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Kepler planet-finder begins its mission to discover Earth-like worlds orbiting other stars in the galaxy.



NASA's new lunar orbiter and impactor experiment are being prepped for launch in May.


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Launch of Kepler

Kepler planet-finder begins its mission to discover Earth-like worlds orbiting other stars in the galaxy.


Weather satellite launch

The NOAA-N Prime weather observatory launches from California aboard a Delta 2 rocket on Feb. 6.


Carbon observatory

Preview of the Orbiting Carbon Observatory, NASA's first spacecraft dedicated to mapping the global distribution of carbon dioxide.


Expedition 19 crew

The Russian commander and two American astronauts to serve aboard the space station during the Expedition 19 mission hold this pre-flight news briefing.


Delta 4-Heavy launch

The Delta 4-Heavy rocket launches a new intelligence-gathering satellite for the nation.

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Mars water story spawns kudos and controversy

Posted: March 24, 2009

HOUSTON -- Phoenix science team findings that their spacecraft discovered liquid water on the surface of Mars sailed through their first scientific peer review unchallenged at the 40th Lunar and Planetary Science Conference in Houston this week.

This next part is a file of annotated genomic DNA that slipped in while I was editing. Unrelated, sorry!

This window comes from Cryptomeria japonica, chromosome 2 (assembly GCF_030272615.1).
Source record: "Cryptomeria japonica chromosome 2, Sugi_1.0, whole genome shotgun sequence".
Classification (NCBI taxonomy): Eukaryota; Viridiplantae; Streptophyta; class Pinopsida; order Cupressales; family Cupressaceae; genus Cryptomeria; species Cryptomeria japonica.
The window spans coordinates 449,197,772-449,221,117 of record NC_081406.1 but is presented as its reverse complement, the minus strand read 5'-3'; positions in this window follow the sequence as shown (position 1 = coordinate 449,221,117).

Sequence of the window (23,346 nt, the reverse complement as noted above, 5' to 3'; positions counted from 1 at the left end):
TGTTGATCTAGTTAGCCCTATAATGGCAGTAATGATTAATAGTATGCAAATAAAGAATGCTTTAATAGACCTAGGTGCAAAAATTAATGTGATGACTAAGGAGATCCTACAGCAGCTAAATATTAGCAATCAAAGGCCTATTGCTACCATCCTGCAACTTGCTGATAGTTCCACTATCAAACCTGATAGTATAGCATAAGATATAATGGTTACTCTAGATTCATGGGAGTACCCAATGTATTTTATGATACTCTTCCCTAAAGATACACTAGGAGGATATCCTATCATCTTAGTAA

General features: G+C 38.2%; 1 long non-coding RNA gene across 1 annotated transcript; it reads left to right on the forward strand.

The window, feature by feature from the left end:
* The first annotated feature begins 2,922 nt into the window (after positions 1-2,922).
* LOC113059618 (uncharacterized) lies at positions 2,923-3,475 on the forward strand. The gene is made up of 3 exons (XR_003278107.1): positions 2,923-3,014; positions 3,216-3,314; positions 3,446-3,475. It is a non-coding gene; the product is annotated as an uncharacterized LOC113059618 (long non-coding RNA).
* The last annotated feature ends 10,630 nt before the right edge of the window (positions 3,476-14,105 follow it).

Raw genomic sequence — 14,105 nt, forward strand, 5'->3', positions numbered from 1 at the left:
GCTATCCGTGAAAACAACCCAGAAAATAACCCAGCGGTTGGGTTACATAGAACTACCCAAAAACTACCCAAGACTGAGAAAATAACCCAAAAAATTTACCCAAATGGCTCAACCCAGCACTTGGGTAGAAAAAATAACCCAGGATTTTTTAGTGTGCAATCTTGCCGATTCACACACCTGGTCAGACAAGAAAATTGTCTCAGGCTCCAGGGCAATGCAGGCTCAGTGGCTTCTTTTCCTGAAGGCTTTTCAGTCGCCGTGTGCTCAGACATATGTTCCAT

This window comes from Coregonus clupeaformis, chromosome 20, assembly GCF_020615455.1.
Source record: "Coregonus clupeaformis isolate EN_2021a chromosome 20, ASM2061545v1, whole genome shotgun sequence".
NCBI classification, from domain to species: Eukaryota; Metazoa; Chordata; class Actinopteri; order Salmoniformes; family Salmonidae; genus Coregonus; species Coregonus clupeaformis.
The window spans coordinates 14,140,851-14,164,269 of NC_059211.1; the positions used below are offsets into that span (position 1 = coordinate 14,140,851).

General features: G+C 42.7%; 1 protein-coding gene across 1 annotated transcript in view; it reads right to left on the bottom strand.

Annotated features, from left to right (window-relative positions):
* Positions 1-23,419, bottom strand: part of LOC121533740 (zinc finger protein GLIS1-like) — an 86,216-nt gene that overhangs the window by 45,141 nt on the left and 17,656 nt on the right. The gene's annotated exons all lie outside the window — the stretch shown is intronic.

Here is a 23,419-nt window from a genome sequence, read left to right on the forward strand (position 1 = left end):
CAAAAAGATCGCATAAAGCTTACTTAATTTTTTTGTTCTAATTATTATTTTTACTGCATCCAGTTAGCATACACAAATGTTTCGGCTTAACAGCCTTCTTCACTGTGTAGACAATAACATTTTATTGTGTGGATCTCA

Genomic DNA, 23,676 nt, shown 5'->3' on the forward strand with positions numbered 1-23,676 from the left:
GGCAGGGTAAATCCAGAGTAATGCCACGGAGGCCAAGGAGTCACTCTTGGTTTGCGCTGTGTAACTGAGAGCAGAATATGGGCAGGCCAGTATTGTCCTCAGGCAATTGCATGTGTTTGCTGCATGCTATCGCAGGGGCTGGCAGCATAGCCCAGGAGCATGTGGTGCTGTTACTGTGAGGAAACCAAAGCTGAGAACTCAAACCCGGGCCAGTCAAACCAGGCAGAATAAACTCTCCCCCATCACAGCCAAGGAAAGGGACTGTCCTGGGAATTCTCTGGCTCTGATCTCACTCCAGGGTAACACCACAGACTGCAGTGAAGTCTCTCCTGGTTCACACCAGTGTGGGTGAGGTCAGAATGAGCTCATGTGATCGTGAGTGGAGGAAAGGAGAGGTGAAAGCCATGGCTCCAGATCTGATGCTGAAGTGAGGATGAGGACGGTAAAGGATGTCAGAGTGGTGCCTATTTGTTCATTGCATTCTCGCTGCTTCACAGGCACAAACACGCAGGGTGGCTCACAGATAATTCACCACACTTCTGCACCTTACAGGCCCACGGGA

Close up shows splashes of material on lander leg strut. Image: Kenneth Kremer, Marco Di Lorenzo, NASA/JPL/UA/Max Planck Institute.
But some of the world's top planetary explorers said on background that the Phoenix team arguments are being oversold on the potential for the nature of the water found to significantly boost the chances for current microbe habitability on Mars. This is because the water builds up as thin films on the soil. They also note, however, that microbes can thrive in such conditions.

Peter Smith, principal investigator for the mission at the University of Arizona, said that peer review for the landmark findings are only just beginning. "We have a long way to go" for full acceptance of the discovery, he told Spaceflight Now.

Nilton Renno of the University of Michigan, who lead the water analysis, told a standing-room-only hall filled with 500 people that the Phoenix "evidence for liquid water is overwhelming."

NASA's Mars exploration motto should be updated to "follow the 'liquid' water," he told the audience.

The report on liquid water was signed by 22 science team members but is not supported by some key team members, like Bill Boynton, who headed work with the spacecraft's TEGA Thermal and Evolved Gas Analyzer. He does not believe the evidence is complete.

Smith, who heads the mission and also signed the water finding document, is also the author of another paper that says Phoenix did not see any liquid water.

Reminded that his stance in these two papers places him "with a foot in each bucket, one filled with water and the other not," he noted "that's a good observation."

Renno and his colleagues showed imagery of spheroids apparently splashed onto one landing strut as evidence of the presence of liquid water. They then cited point after point on temperature, pressure, chemistry, and the affect of perchlorate salts as supporting evidence.